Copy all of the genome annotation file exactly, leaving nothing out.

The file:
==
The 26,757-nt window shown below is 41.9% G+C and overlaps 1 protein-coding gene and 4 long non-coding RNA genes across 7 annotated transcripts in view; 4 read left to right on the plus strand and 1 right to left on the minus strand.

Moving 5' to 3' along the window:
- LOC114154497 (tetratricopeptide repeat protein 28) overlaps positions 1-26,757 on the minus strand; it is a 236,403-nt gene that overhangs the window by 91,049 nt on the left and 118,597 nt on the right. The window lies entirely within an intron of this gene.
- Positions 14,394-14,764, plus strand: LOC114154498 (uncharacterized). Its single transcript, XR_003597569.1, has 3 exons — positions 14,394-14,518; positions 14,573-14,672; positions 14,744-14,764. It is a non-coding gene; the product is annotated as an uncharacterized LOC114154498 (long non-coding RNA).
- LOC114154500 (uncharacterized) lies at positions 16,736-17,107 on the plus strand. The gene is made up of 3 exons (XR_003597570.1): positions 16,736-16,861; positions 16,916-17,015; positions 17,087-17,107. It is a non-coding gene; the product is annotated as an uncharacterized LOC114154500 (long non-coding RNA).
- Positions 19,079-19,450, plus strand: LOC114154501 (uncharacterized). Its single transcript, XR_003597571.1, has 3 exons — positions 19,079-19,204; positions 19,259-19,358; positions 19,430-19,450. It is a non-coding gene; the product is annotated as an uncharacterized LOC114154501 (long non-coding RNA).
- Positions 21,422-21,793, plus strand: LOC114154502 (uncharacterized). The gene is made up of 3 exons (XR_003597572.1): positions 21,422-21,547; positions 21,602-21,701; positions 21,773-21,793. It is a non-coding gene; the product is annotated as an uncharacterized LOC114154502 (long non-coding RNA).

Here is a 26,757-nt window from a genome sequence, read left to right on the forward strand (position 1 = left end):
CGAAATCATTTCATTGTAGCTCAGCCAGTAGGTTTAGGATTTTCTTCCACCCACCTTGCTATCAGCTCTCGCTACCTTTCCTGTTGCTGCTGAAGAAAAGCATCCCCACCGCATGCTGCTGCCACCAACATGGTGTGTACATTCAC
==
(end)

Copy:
The 26,757-nt window shown below is 41.9% G+C and overlaps 1 protein-coding gene and 4 long non-coding RNA genes across 7 annotated transcripts in view; 4 read left to right on the plus strand and 1 right to left on the minus strand.

Moving 5' to 3' along the window:
- LOC114154497 (tetratricopeptide repeat protein 28) overlaps positions 1-26,757 on the minus strand; it is a 236,403-nt gene that overhangs the window by 91,049 nt on the left and 118,597 nt on the right. The window lies entirely within an intron of this gene.
- Positions 14,394-14,764, plus strand: LOC114154498 (uncharacterized). Its single transcript, XR_003597569.1, has 3 exons — positions 14,394-14,518; positions 14,573-14,672; positions 14,744-14,764. It is a non-coding gene; the product is annotated as an uncharacterized LOC114154498 (long non-coding RNA).
- LOC114154500 (uncharacterized) lies at positions 16,736-17,107 on the plus strand. The gene is made up of 3 exons (XR_003597570.1): positions 16,736-16,861; positions 16,916-17,015; positions 17,087-17,107. It is a non-coding gene; the product is annotated as an uncharacterized LOC114154500 (long non-coding RNA).
- Positions 19,079-19,450, plus strand: LOC114154501 (uncharacterized). Its single transcript, XR_003597571.1, has 3 exons — positions 19,079-19,204; positions 19,259-19,358; positions 19,430-19,450. It is a non-coding gene; the product is annotated as an uncharacterized LOC114154501 (long non-coding RNA).
- Positions 21,422-21,793, plus strand: LOC114154502 (uncharacterized). The gene is made up of 3 exons (XR_003597572.1): positions 21,422-21,547; positions 21,602-21,701; positions 21,773-21,793. It is a non-coding gene; the product is annotated as an uncharacterized LOC114154502 (long non-coding RNA).

Here is a 26,757-nt window from a genome sequence, read left to right on the forward strand (position 1 = left end):
CGAAATCATTTCATTGTAGCTCAGCCAGTAGGTTTAGGATTTTCTTCCACCCACCTTGCTATCAGCTCTCGCTACCTTTCCTGTTGCTGCTGAAGAAAAGCATCCCCACCGCATGCTGCTGCCACCAACATGGTGTGTACATTCAC